Wal-Mart with a Target on its back

Regular readers may remember a guest-post back in July about the Gulf of Mexico oil spill. Tom argued that BP might well be copping a disproportionate amount of blame for the disaster, while lesser partners were getting off lately.  We described this as an instance of diseconomies of scale.

Wal-Mart Target logoThe Wall-Street Journal raised a further example last week (click through from this link for the full version of the article).

The article argues (and some trade union officials admit) that the world’s largest retailer Wal-Mart receives excessive scrutiny for its labour practices (i.e. it’s non-union status, low pays, miserly health benefits etc), while counterpart Target (the US firm, not the Aussie one) get off very lightly, despite having very similar employment conditions.

This manifests as a genuine disadvantage for Wal-Mart as public campaigns against new stores (especially in large cities) restrict expansion.

Meanwhile, Target appears to be deliberately, well, targetting the same neighbourhoods conscious of the lack of scrutiny, the perception of being the ‘lesser of two evils’, and the limited resources of campaigners.

Building such disadvantages into our understanding of competitive advantage, firm growth, and bargaining power seems increasingly important.

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One Response to “Wal-Mart with a Target on its back”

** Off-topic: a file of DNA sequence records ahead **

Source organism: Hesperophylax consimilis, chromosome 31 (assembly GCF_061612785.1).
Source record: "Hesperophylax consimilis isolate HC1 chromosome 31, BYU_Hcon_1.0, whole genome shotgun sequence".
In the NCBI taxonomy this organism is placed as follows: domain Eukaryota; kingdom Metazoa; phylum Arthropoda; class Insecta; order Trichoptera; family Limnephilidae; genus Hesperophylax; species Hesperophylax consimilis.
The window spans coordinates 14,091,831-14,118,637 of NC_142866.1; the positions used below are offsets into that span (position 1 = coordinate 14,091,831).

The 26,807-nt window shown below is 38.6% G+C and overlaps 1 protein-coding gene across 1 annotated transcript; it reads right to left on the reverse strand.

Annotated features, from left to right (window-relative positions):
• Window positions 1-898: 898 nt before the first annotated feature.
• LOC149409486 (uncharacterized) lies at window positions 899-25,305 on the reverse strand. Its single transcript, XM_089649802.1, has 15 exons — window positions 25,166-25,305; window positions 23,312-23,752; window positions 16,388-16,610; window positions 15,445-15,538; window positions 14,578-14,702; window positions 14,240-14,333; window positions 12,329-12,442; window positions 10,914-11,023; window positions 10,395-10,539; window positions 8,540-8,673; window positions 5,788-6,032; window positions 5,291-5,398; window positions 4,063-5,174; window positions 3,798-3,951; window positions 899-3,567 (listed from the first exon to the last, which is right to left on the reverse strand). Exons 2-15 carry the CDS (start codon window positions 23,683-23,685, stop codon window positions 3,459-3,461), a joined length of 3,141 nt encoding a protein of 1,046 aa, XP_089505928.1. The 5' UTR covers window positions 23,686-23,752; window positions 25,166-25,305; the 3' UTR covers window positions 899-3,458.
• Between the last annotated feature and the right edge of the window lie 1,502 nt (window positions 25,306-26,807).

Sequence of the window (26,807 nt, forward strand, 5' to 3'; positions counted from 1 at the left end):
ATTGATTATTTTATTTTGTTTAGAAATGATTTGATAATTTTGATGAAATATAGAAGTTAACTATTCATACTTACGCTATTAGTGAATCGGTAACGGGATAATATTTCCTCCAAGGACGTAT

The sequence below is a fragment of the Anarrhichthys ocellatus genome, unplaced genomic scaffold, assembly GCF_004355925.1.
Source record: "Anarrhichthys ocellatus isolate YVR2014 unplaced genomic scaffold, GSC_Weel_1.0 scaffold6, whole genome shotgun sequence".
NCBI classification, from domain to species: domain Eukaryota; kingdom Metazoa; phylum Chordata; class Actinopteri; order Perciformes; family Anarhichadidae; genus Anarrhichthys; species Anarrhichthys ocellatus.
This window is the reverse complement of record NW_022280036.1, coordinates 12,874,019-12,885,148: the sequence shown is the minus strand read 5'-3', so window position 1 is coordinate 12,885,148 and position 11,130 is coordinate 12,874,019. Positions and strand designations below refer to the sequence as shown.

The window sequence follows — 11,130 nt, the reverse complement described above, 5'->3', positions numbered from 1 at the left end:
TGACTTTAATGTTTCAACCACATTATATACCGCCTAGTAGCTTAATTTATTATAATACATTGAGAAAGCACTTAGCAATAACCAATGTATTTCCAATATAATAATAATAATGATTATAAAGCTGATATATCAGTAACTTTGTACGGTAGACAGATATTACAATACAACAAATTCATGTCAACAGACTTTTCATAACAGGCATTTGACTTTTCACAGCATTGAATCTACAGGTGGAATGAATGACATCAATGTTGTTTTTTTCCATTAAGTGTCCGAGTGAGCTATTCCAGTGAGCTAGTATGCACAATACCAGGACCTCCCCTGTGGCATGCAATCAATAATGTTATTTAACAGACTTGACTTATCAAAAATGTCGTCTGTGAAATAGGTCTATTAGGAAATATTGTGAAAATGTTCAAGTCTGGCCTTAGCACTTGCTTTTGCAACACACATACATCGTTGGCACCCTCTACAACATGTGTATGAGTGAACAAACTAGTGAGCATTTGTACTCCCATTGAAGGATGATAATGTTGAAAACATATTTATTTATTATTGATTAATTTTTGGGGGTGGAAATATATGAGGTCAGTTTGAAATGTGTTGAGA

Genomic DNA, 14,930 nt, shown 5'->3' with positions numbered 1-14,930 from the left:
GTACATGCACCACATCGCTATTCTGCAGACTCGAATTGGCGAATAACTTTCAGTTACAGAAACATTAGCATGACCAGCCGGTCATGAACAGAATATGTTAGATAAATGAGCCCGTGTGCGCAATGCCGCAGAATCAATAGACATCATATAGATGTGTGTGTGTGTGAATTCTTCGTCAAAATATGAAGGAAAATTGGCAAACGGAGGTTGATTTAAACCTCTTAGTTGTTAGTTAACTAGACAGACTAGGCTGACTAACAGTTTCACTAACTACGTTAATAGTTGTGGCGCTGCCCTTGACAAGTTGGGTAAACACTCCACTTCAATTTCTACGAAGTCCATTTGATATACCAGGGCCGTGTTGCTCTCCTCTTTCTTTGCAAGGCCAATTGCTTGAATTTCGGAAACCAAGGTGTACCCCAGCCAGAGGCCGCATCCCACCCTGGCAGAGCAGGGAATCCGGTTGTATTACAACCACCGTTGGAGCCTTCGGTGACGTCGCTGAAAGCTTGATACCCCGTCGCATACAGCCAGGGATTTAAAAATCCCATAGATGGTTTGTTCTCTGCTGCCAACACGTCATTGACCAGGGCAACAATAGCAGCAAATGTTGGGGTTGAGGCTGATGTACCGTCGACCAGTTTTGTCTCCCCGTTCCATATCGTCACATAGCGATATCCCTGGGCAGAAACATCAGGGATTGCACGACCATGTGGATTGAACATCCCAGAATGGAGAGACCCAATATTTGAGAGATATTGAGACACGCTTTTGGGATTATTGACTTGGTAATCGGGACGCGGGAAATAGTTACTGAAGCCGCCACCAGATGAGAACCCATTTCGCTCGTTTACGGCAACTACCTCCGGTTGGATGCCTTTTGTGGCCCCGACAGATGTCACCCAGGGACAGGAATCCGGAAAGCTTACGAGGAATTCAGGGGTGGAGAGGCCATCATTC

1. Tom Osegowitsch Says:

    After the knock-back they received from the Canadian government for their take-over bid for Potash Corp, BHP Biliton’s Marius Kloppers is probably wondering “how big is too big?” and whether his company isn’t already in the “too big”-league.

    All of BHP Biliton’s major M&A bids under Klopper’s leadership have been turned down (the takeover of Rio, the Pilbara joint venture with Rio, a half-hearted tilt at Woodside, and now Potash Corp). While all major M&As (especially cross-border ones) come with a good deal of uncertainty, many of BHP’s difficulties can be attributed squarely to the company’s size. (BHP is the world’s largest mining company by any measure.)

    Customers (who do no like to see further concentration among their suppliers), regulators and governments (with the possible exception of the home country government) instinctively dislike the idea of adding to the girth of an already massive competitor. And the public (i.e. communities in the various countries touched in one way or other by a proposed M&A) can be more easily mobilized against a giant (foreign) corporation, thus putting even more pressure on governments to demand even tougher conditions or to reject their bid outright.

    It seems the giants of the corporate world have to work a lot harder to realize the next deal (if they get there at all), raising the possibility of yet another form of diseconomies of scale.

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